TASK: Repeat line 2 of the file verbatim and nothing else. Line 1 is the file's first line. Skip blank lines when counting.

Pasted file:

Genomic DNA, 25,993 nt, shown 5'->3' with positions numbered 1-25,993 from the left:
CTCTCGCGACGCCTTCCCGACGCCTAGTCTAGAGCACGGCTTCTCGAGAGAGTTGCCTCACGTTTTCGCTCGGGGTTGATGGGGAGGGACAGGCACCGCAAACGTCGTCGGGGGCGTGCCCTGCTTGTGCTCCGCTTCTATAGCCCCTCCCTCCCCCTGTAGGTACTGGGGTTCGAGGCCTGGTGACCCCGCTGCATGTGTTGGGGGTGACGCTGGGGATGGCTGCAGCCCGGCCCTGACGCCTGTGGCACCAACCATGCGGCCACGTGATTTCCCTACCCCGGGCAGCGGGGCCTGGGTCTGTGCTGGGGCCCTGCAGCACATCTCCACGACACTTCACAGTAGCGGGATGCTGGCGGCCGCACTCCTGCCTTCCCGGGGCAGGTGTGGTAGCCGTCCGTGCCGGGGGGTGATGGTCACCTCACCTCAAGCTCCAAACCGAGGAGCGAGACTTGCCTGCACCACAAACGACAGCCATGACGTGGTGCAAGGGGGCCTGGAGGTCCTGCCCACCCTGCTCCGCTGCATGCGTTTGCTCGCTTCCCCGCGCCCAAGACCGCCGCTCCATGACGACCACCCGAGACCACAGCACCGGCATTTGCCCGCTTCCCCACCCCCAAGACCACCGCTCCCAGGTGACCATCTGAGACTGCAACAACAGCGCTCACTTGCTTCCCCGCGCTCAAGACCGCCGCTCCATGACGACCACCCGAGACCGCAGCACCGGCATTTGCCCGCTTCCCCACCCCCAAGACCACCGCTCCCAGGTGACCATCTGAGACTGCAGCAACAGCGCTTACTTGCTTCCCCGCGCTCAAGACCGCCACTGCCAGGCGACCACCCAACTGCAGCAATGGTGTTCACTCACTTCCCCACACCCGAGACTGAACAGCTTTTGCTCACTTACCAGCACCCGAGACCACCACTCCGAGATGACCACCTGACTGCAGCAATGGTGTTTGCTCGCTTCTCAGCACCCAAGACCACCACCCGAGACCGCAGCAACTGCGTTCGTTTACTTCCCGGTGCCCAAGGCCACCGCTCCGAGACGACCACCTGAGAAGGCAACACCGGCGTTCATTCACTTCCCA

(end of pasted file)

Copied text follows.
CTCTCGCGACGCCTTCCCGACGCCTAGTCTAGAGCACGGCTTCTCGAGAGAGTTGCCTCACGTTTTCGCTCGGGGTTGATGGGGAGGGACAGGCACCGCAAACGTCGTCGGGGGCGTGCCCTGCTTGTGCTCCGCTTCTATAGCCCCTCCCTCCCCCTGTAGGTACTGGGGTTCGAGGCCTGGTGACCCCGCTGCATGTGTTGGGGGTGACGCTGGGGATGGCTGCAGCCCGGCCCTGACGCCTGTGGCACCAACCATGCGGCCACGTGATTTCCCTACCCCGGGCAGCGGGGCCTGGGTCTGTGCTGGGGCCCTGCAGCACATCTCCACGACACTTCACAGTAGCGGGATGCTGGCGGCCGCACTCCTGCCTTCCCGGGGCAGGTGTGGTAGCCGTCCGTGCCGGGGGGTGATGGTCACCTCACCTCAAGCTCCAAACCGAGGAGCGAGACTTGCCTGCACCACAAACGACAGCCATGACGTGGTGCAAGGGGGCCTGGAGGTCCTGCCCACCCTGCTCCGCTGCATGCGTTTGCTCGCTTCCCCGCGCCCAAGACCGCCGCTCCATGACGACCACCCGAGACCACAGCACCGGCATTTGCCCGCTTCCCCACCCCCAAGACCACCGCTCCCAGGTGACCATCTGAGACTGCAACAACAGCGCTCACTTGCTTCCCCGCGCTCAAGACCGCCGCTCCATGACGACCACCCGAGACCGCAGCACCGGCATTTGCCCGCTTCCCCACCCCCAAGACCACCGCTCCCAGGTGACCATCTGAGACTGCAGCAACAGCGCTTACTTGCTTCCCCGCGCTCAAGACCGCCACTGCCAGGCGACCACCCAACTGCAGCAATGGTGTTCACTCACTTCCCCACACCCGAGACTGAACAGCTTTTGCTCACTTACCAGCACCCGAGACCACCACTCCGAGATGACCACCTGACTGCAGCAATGGTGTTTGCTCGCTTCTCAGCACCCAAGACCACCACCCGAGACCGCAGCAACTGCGTTCGTTTACTTCCCGGTGCCCAAGGCCACCGCTCCGAGACGACCACCTGAGAAGGCAACACCGGCGTTCATTCACTTCCCA